What are Buy to Let Mortgages?

Buy to Let Mortgage AgreementA Buy To Let Mortgage allows you to buy a property and use the rental income to cover the mortgage payment and other relevant cost of the property. The mortgage will be secured against the property to be let. On some rare occasions it will also be secured against your main residence.

The amount of mortgage can be borrowed is closely linked to the projected rental income the properties might be able to generate. Buy to let mortgage lenders differ in their approaches in making such decision. Some lenders may require the estimated rental income to be 10% higher than the mortgage payment, whereas other lenders may require the amount to be 30%. This is to allow surplus rental income to cover costs such as insurance, maintenance to the property and periods between occupancy by tenants.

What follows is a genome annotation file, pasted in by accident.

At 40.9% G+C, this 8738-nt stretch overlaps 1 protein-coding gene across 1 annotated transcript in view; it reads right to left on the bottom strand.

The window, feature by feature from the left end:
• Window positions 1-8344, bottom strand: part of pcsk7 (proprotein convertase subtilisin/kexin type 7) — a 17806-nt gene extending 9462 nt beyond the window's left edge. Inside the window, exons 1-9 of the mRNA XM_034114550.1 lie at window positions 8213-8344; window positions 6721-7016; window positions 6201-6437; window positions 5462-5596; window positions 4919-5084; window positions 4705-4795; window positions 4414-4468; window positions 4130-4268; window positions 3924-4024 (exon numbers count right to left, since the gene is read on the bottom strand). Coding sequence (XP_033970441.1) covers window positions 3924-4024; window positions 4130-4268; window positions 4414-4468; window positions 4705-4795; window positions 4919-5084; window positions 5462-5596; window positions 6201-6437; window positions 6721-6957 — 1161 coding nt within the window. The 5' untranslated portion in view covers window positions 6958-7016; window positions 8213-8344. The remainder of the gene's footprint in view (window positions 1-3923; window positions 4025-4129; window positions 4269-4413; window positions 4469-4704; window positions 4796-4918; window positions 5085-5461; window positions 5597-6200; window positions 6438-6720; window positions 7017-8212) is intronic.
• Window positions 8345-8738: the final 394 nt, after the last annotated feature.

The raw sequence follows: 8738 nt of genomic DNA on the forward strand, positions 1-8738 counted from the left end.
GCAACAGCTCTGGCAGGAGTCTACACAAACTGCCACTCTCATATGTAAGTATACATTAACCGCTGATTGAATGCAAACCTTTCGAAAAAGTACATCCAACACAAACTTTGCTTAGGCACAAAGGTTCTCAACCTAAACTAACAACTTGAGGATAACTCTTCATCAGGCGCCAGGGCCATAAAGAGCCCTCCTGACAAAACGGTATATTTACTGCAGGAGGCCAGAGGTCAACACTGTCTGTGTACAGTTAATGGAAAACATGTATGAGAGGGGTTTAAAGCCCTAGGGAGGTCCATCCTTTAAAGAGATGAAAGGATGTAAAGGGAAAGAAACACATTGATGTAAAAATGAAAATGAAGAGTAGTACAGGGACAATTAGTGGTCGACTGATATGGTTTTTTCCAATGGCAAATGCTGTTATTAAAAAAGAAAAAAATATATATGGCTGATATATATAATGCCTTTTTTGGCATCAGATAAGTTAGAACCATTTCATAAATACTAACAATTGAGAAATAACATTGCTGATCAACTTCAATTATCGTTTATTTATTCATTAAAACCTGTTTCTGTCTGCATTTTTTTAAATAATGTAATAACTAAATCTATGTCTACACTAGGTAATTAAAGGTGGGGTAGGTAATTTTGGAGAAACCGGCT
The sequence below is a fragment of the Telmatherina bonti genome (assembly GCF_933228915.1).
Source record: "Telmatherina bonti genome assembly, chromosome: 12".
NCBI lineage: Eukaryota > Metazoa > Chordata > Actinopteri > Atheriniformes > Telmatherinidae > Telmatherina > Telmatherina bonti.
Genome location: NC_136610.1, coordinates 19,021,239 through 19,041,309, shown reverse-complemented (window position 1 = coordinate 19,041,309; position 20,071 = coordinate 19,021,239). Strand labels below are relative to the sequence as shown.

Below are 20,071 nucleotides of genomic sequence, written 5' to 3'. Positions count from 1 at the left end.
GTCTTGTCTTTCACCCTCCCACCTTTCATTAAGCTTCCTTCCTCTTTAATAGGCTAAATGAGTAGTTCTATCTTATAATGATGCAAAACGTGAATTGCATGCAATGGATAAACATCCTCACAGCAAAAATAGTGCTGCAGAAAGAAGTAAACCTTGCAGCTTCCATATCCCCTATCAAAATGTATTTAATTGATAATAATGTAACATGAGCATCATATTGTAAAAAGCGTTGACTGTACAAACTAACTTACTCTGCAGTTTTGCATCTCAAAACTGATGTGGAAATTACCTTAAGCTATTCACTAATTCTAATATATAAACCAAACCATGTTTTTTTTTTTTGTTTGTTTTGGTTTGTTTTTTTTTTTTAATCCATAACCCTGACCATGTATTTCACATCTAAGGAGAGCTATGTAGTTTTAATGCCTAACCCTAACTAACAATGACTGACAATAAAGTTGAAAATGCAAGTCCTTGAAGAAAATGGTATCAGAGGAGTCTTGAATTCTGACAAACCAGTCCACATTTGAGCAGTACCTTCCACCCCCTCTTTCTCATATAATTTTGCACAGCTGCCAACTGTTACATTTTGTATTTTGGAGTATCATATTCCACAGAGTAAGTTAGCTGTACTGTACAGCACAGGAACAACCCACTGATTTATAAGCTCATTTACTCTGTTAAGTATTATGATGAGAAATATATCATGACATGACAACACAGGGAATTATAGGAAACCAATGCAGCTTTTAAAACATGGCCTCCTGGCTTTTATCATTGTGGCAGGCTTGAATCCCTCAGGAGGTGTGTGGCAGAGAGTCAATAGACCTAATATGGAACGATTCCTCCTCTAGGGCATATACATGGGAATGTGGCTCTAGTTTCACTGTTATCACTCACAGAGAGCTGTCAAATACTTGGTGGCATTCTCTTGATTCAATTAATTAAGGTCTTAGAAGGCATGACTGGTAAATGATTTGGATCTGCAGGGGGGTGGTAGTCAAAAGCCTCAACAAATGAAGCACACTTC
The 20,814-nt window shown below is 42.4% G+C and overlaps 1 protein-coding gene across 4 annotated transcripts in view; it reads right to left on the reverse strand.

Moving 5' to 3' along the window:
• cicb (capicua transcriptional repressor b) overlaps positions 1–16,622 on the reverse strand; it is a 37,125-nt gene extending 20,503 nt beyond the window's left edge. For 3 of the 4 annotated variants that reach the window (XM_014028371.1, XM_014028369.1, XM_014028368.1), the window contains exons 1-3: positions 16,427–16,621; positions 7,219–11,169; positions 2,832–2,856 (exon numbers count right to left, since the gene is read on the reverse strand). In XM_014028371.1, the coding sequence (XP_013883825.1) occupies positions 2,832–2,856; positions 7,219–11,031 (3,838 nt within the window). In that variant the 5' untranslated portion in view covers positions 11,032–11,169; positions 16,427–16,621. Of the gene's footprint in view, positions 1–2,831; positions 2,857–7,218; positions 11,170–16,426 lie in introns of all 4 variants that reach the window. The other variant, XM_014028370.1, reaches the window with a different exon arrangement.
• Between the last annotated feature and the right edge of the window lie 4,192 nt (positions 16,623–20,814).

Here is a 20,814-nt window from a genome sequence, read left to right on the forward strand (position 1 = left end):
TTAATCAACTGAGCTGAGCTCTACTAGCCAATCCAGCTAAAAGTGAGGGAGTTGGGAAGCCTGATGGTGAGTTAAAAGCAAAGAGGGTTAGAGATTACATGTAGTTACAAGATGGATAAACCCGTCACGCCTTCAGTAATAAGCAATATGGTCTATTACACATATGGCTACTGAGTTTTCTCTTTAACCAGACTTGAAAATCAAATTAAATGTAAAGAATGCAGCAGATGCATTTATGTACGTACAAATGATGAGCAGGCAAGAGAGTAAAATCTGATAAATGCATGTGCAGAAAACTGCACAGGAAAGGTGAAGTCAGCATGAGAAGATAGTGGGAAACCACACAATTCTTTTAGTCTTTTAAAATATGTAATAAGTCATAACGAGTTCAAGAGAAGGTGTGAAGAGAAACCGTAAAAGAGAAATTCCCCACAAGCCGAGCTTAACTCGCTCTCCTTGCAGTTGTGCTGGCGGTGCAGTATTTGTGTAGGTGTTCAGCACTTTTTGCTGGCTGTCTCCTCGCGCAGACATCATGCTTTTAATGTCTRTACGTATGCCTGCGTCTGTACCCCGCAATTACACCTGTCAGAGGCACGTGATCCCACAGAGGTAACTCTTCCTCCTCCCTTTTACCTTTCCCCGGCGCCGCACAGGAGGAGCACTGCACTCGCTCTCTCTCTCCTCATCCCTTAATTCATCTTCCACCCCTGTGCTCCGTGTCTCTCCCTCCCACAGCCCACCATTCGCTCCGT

The rental requirement has been relaxed recently by some buy to let lenders. They are offering mortgages without a need for surplus rental income (amount of rental income = amount of mortgage payment). It is also possible to have a mortgage with option to make up any shortfall in rents by personal disposable income.

Another variable taken into account by buy to let mortgage lenders is the amount of deposit will be put towards the property value when it is purchased. Typically a buy to let deposit is around 15% of the value of the property. Some lenders allow you to put down just 10%. If the property is located in some areas with high projected rental income, 0% deposit mortgage can also be arranged. Usually the mortgage interest rate charged decreases with the increase of deposit. However, unless the amount of deposit exceeds 25-30%, there is no dramatic difference to the interest rate.

It is not just the deposit that affects the maximum amount that can be borrowed; the size of the mortgage is also another deciding factor. The mortgage per a property ranges from £50,000 to as high as £3 million. At the higher end of the range the mortgage lenders will probably restrict the “Loan To Value (LTV)” percentage. For example to arrange a mortgage of over £1 million, one probably has to put down as much as 25% deposit (LTV=75%), whereas loans under £1 million may be arranged with an 85% LTV.